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Health Minister joins Rhondda families to see pioneering diabetes research in action

Leading researchers at Cardiff’s University Hospital of Wales have teamed up with Diabetes UK Cymru for the first time to show people affected by Type 1 diabetes cutting edge diabetes research in Wales. This included members of the charity’s local diabetes support group for children and families affected by Type 1 diabetes, Rhondda Kids, who were joined at the interactive event by Health Minister Mark Drakeford and Jenny Rathbone AM who chairs the Cross Party Group on diabetes at the National Assembly.

Attendees were then given a chance to take a tour of the research facilities at the site, looking through high powered microscopes to see the way that cells behave in a person with Type 1 diabetes.

Diabetes researchers spoke about their current work, the latest advancements in diabetes research and how people living with Type 1 diabetes in Wales can get involved in their work. Dr James Pearson organised the event with Diabetes UK Cymru and researcher Prof Susan Wong. He will shortly be continuing his diabetes research next year at Yale University in the USA, after winning a prestigious Fullbright Scholarship.

Dr Pearson said: “Since starting my research at Cardiff three years ago I have always been passionate about making sure that people who are living with diabetes are involved in what we do. After all, it is the fundraisers and volunteers who make all this work possible. It was brilliant to have the chance to explain some of the exciting advancements to the people who live with this condition every single day.”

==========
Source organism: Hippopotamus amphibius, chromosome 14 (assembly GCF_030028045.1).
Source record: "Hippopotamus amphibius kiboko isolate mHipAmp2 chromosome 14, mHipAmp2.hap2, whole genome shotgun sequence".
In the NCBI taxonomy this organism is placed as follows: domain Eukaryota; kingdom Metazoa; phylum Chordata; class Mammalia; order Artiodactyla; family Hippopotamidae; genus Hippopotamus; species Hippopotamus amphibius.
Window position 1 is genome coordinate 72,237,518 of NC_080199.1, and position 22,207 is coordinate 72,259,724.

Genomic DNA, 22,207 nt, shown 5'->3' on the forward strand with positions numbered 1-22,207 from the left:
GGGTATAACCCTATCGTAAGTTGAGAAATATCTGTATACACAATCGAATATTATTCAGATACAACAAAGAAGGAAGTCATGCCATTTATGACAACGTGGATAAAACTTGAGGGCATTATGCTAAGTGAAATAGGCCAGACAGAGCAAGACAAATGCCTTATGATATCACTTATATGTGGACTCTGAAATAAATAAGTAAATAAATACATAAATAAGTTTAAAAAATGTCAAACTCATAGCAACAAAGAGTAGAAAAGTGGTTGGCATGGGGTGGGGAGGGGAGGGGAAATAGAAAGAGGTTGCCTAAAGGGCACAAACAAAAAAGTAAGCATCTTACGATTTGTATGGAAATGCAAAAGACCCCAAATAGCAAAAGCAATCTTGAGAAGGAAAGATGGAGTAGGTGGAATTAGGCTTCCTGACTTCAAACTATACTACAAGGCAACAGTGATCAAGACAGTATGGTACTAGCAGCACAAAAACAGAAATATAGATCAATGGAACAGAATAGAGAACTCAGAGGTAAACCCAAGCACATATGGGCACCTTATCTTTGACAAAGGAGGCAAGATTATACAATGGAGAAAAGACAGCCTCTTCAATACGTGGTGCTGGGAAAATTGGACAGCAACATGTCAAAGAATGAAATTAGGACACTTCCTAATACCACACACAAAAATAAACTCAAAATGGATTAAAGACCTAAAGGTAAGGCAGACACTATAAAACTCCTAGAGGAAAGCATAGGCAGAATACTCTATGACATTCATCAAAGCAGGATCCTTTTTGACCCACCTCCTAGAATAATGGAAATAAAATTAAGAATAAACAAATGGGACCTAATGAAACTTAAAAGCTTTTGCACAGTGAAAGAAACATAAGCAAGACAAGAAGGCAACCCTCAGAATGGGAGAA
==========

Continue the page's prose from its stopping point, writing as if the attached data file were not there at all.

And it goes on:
There are around 18,000 people living with Type 1 diabetes in Wales which means that they have to manage their blood glucose levels through taking daily insulin doses. No one knows what causes the condition, but it’s not to do with being overweight and it isn’t preventable. Currently Diabetes UK fund projects in Cardiff that study the ways in which Type 1 diabetes first develops and changes over time so that improvements can be made in the way that diabetes is understood and managed.

Mel Stephenson from Cardiff, 26, has had diabetes for over a decade after being diagnosed at 13 years old. She said: “It has been amazing to be so close to this fantastic research and it has made me really proud to know that this is going on right here in Wales. It is a great chance to see where money we raise for Diabetes UK Cymru is spent and how it is making a difference right now and in the future.”

To find out more about diabetes research in Wales or to join the Diabetes UK Rhondda Kids group email, call 029 2066 8276 or visit